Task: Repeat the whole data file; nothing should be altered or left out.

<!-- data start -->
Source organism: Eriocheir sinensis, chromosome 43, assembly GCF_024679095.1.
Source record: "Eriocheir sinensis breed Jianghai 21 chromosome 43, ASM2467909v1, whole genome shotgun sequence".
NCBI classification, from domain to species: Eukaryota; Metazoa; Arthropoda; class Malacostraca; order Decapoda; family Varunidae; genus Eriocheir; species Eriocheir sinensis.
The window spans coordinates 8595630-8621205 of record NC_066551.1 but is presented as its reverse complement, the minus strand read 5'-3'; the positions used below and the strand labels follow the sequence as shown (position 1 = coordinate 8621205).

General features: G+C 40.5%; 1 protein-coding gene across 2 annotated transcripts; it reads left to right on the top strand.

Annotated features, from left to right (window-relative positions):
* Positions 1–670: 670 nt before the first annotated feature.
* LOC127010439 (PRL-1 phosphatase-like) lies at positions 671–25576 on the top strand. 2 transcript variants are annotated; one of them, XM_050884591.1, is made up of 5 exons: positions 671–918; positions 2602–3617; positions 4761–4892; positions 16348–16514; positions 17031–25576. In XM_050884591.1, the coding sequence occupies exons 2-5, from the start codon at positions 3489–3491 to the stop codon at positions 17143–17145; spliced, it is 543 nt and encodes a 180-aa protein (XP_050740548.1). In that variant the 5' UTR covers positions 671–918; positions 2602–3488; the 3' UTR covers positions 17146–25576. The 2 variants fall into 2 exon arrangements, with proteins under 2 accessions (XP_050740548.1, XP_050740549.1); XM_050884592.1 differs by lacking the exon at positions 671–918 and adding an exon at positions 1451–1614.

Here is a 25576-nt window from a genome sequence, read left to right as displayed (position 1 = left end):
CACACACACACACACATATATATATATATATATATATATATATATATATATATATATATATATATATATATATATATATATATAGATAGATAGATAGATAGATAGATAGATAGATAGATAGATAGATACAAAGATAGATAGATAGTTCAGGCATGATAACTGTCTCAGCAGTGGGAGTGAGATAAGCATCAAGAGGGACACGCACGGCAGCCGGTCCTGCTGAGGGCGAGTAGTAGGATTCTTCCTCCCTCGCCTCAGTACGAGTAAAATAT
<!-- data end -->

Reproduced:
Source organism: Eriocheir sinensis, chromosome 43, assembly GCF_024679095.1.
Source record: "Eriocheir sinensis breed Jianghai 21 chromosome 43, ASM2467909v1, whole genome shotgun sequence".
NCBI classification, from domain to species: Eukaryota; Metazoa; Arthropoda; class Malacostraca; order Decapoda; family Varunidae; genus Eriocheir; species Eriocheir sinensis.
The window spans coordinates 8595630-8621205 of record NC_066551.1 but is presented as its reverse complement, the minus strand read 5'-3'; the positions used below and the strand labels follow the sequence as shown (position 1 = coordinate 8621205).

General features: G+C 40.5%; 1 protein-coding gene across 2 annotated transcripts; it reads left to right on the top strand.

Annotated features, from left to right (window-relative positions):
* Positions 1–670: 670 nt before the first annotated feature.
* LOC127010439 (PRL-1 phosphatase-like) lies at positions 671–25576 on the top strand. 2 transcript variants are annotated; one of them, XM_050884591.1, is made up of 5 exons: positions 671–918; positions 2602–3617; positions 4761–4892; positions 16348–16514; positions 17031–25576. In XM_050884591.1, the coding sequence occupies exons 2-5, from the start codon at positions 3489–3491 to the stop codon at positions 17143–17145; spliced, it is 543 nt and encodes a 180-aa protein (XP_050740548.1). In that variant the 5' UTR covers positions 671–918; positions 2602–3488; the 3' UTR covers positions 17146–25576. The 2 variants fall into 2 exon arrangements, with proteins under 2 accessions (XP_050740548.1, XP_050740549.1); XM_050884592.1 differs by lacking the exon at positions 671–918 and adding an exon at positions 1451–1614.

Here is a 25576-nt window from a genome sequence, read left to right as displayed (position 1 = left end):
CACACACACACACACATATATATATATATATATATATATATATATATATATATATATATATATATATATATATATATATATATAGATAGATAGATAGATAGATAGATAGATAGATAGATAGATAGATACAAAGATAGATAGATAGTTCAGGCATGATAACTGTCTCAGCAGTGGGAGTGAGATAAGCATCAAGAGGGACACGCACGGCAGCCGGTCCTGCTGAGGGCGAGTAGTAGGATTCTTCCTCCCTCGCCTCAGTACGAGTAAAATAT